Speech by Minister Blok at Global Counterterrorism Forum, UN General Assembly
Speech by Minister of Foreign Affairs Stef Blok at the Ninth Meeting of the Global Counterterrorism Forum, UN General Assembly, New York on 26 September.
Excellencies, ladies and gentlemen,
Thank you for being here today, at the ninth meeting of the GCTF in the margins of the UN General Assembly. Your presence underlines our firm ongoing commitment to this forum and its cause.
This ninth meeting is my first as Minister of Foreign Affairs.
Establishing the GCTF was a great and very necessary initiative, led by very different countries who shared one common goal: to jointly fight the scourge of international terrorism. By focusing on a shared vision in a non-political, action-oriented way, this group was able to transcend their differences. A fine example of effective multilateralism in this new and challenging era.
Seven years after the first meeting of the GCTF, our joint efforts have, indeed, borne fruit.
But as we all know: terrorism is an agile monster. The need for our undiminished vigour remains − no less today than seven years ago.
Today, I’d like to focus on three points in this regard.
First: the biggest danger right now is complacency.
Indeed, seven years on, there are successes to report:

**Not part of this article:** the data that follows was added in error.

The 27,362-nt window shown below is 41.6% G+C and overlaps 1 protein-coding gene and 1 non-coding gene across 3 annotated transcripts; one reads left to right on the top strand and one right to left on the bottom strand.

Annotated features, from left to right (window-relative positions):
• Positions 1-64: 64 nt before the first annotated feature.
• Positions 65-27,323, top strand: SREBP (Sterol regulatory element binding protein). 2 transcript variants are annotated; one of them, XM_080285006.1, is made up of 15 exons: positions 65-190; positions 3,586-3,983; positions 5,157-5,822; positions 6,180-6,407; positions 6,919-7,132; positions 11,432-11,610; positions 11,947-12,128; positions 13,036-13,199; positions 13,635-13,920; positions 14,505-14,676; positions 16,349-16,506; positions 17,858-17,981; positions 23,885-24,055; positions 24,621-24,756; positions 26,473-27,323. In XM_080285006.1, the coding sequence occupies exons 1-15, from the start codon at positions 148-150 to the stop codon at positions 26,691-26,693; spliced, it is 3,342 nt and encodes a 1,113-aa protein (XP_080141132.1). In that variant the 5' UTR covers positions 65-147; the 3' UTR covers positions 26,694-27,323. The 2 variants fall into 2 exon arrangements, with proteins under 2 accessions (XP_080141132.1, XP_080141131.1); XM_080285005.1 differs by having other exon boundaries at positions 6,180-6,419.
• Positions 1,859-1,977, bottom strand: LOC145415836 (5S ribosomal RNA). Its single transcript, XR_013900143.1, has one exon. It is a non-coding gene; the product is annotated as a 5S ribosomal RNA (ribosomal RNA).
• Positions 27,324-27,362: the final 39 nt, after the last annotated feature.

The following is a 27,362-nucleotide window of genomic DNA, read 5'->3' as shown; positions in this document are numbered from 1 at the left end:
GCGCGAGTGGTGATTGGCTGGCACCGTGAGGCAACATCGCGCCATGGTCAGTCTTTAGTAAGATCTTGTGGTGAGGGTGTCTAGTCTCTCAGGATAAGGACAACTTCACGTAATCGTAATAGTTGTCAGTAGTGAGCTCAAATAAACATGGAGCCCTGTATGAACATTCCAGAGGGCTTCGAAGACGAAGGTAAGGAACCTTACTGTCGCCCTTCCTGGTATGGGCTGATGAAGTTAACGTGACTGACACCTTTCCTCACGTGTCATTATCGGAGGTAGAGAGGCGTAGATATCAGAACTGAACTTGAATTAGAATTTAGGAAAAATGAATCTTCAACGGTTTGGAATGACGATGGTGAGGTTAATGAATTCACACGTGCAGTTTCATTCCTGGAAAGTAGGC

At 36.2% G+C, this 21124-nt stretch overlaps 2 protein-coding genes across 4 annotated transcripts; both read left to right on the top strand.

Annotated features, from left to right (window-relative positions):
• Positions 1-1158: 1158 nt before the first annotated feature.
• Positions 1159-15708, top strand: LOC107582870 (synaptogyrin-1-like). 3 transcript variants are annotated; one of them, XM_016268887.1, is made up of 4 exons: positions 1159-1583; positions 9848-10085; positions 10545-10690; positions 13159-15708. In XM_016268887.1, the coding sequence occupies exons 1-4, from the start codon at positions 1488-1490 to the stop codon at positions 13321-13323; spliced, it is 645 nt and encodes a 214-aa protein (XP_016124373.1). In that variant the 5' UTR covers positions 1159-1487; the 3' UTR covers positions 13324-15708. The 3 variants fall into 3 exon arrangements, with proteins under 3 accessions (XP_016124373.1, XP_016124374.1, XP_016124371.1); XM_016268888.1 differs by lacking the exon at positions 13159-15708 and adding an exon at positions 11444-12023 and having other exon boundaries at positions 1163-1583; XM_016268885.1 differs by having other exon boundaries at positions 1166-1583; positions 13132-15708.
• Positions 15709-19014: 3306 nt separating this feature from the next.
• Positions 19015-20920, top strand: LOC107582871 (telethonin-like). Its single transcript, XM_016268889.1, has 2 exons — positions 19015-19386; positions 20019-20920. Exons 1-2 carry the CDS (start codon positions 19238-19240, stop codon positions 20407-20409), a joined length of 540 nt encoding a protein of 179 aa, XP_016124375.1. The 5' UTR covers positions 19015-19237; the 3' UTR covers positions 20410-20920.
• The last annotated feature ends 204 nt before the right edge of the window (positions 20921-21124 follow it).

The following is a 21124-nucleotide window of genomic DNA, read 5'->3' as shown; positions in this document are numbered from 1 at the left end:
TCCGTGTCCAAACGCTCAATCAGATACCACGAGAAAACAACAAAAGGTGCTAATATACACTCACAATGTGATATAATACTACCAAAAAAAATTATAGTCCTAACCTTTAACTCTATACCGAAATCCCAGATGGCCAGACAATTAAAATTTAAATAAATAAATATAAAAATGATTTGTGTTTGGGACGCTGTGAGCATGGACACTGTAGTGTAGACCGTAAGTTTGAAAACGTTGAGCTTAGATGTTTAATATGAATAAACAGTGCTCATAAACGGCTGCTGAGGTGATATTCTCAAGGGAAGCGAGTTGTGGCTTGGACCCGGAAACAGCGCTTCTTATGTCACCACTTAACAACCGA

ISIS has lost almost all its territory − an essential result in fighting this monster.
Member states have become better at protecting soft targets, countering extremist content online, and at prevention strategies.
Positive steps have been taken on border protection, information sharing, and detection. As a result, it’s now virtually impossible for foreign terrorist fighters to travel to conflict zones.
But it’s too soon to consider ISIS’s dark ideology defeated. It may have lost significant ground, but the threat remains. It is transforming and morphing – it has gone back underground, into insurgency METHOD. Its ideology still strongly appeals to people in all our societies. It’s a hard battle that all of us need to fight at home.
And it’s not just ISIS, but also al Qa’ida, Boko Haram, al Shahaab and others.
So yes, it’s an agile monster we’re fighting.
We must remain alert, vigilant, and ahead of the curve.